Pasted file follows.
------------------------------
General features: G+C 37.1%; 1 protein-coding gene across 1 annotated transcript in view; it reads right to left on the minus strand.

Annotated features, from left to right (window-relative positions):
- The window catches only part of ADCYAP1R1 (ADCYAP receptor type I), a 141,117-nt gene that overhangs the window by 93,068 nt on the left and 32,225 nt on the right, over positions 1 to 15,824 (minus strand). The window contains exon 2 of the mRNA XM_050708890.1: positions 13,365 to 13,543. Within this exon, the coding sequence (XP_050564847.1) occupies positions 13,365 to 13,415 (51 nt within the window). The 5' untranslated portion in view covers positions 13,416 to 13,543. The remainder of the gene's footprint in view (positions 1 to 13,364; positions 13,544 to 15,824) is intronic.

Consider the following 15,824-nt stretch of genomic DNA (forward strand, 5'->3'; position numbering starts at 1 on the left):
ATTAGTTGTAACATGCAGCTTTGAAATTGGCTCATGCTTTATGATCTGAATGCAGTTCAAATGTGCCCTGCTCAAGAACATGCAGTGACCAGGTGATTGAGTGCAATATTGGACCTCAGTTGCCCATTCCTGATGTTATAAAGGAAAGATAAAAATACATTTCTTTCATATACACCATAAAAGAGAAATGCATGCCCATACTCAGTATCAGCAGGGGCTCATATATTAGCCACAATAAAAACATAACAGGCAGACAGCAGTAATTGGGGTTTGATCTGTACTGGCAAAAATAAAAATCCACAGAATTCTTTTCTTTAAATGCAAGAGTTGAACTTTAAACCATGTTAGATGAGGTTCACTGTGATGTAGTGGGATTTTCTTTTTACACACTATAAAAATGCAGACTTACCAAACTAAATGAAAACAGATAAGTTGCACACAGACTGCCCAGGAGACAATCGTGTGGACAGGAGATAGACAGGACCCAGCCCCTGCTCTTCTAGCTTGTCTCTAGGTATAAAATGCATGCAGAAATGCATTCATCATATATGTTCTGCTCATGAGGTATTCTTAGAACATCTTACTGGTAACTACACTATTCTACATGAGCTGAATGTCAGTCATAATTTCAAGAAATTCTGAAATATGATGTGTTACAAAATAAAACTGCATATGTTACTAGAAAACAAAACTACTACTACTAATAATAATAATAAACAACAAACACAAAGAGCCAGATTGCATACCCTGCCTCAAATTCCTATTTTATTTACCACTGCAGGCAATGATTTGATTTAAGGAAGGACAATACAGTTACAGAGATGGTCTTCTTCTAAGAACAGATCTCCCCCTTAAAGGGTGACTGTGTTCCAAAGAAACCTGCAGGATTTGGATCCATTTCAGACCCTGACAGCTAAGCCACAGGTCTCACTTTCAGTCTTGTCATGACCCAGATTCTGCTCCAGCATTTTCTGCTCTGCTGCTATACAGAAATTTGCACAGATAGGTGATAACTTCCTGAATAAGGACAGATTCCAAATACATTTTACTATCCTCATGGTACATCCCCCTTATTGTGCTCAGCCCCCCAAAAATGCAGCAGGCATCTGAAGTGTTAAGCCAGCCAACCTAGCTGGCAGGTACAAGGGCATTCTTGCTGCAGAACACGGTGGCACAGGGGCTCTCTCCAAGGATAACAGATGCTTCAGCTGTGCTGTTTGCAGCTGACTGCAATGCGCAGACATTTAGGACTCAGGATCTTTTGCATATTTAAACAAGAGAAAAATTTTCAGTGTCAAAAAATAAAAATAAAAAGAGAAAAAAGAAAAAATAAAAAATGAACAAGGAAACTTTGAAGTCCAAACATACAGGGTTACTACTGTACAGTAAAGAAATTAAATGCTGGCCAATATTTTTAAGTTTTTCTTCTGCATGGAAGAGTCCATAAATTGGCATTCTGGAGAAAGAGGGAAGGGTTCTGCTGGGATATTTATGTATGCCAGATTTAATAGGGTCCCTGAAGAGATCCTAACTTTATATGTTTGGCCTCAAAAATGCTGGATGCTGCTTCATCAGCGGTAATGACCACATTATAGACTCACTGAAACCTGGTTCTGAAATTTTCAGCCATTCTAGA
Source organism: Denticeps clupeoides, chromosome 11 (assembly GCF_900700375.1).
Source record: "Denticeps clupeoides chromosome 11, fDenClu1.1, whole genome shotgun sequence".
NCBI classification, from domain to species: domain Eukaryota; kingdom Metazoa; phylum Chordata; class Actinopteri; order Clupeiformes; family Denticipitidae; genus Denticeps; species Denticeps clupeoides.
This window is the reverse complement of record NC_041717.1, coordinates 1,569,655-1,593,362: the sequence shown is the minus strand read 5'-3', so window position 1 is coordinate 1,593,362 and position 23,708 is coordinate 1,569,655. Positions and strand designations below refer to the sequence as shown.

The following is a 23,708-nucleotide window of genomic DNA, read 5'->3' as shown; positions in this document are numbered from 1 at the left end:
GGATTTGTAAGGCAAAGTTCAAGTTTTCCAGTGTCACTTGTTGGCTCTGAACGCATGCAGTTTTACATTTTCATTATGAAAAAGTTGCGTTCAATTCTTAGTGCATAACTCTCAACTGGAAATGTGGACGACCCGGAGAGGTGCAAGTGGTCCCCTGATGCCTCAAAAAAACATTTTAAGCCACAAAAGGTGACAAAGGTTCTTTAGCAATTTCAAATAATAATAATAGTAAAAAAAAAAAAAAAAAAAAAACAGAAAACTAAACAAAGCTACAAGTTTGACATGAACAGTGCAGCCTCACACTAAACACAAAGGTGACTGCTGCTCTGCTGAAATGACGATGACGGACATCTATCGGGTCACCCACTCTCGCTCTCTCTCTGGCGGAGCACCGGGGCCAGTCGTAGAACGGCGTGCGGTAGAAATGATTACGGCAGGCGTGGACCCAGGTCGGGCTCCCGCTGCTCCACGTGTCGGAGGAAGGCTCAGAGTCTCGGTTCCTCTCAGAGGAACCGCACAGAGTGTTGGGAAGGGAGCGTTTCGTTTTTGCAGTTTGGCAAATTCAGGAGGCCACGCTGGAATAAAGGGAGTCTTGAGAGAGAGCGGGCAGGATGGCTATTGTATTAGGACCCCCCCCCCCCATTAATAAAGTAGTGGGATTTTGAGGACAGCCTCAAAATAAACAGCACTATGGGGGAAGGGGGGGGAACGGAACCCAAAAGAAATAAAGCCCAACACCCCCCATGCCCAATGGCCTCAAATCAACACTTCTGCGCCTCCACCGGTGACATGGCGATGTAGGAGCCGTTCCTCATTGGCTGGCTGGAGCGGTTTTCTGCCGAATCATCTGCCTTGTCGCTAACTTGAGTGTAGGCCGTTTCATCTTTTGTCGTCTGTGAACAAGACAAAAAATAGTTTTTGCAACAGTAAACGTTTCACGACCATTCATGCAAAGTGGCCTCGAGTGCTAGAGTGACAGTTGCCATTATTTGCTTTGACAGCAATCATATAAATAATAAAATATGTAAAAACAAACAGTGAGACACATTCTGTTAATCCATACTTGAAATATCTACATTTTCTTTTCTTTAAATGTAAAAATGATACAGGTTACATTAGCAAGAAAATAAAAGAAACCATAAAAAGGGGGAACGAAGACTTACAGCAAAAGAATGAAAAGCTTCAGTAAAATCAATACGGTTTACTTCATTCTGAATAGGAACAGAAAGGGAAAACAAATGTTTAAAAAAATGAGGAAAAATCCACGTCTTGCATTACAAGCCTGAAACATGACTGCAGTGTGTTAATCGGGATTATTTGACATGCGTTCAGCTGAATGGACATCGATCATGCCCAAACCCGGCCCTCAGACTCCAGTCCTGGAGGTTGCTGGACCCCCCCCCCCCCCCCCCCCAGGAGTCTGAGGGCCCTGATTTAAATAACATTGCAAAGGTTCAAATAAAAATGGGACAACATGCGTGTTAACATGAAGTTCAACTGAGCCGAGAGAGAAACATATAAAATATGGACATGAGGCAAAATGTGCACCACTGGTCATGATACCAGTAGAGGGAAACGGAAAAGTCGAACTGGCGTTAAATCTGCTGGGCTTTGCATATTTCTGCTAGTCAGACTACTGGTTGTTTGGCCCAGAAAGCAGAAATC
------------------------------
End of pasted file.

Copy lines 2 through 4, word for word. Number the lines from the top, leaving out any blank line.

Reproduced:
Annotated features, from left to right (window-relative positions):
- The window catches only part of ADCYAP1R1 (ADCYAP receptor type I), a 141,117-nt gene that overhangs the window by 93,068 nt on the left and 32,225 nt on the right, over positions 1 to 15,824 (minus strand). The window contains exon 2 of the mRNA XM_050708890.1: positions 13,365 to 13,543. Within this exon, the coding sequence (XP_050564847.1) occupies positions 13,365 to 13,415 (51 nt within the window). The 5' untranslated portion in view covers positions 13,416 to 13,543. The remainder of the gene's footprint in view (positions 1 to 13,364; positions 13,544 to 15,824) is intronic.

Consider the following 15,824-nt stretch of genomic DNA (forward strand, 5'->3'; position numbering starts at 1 on the left):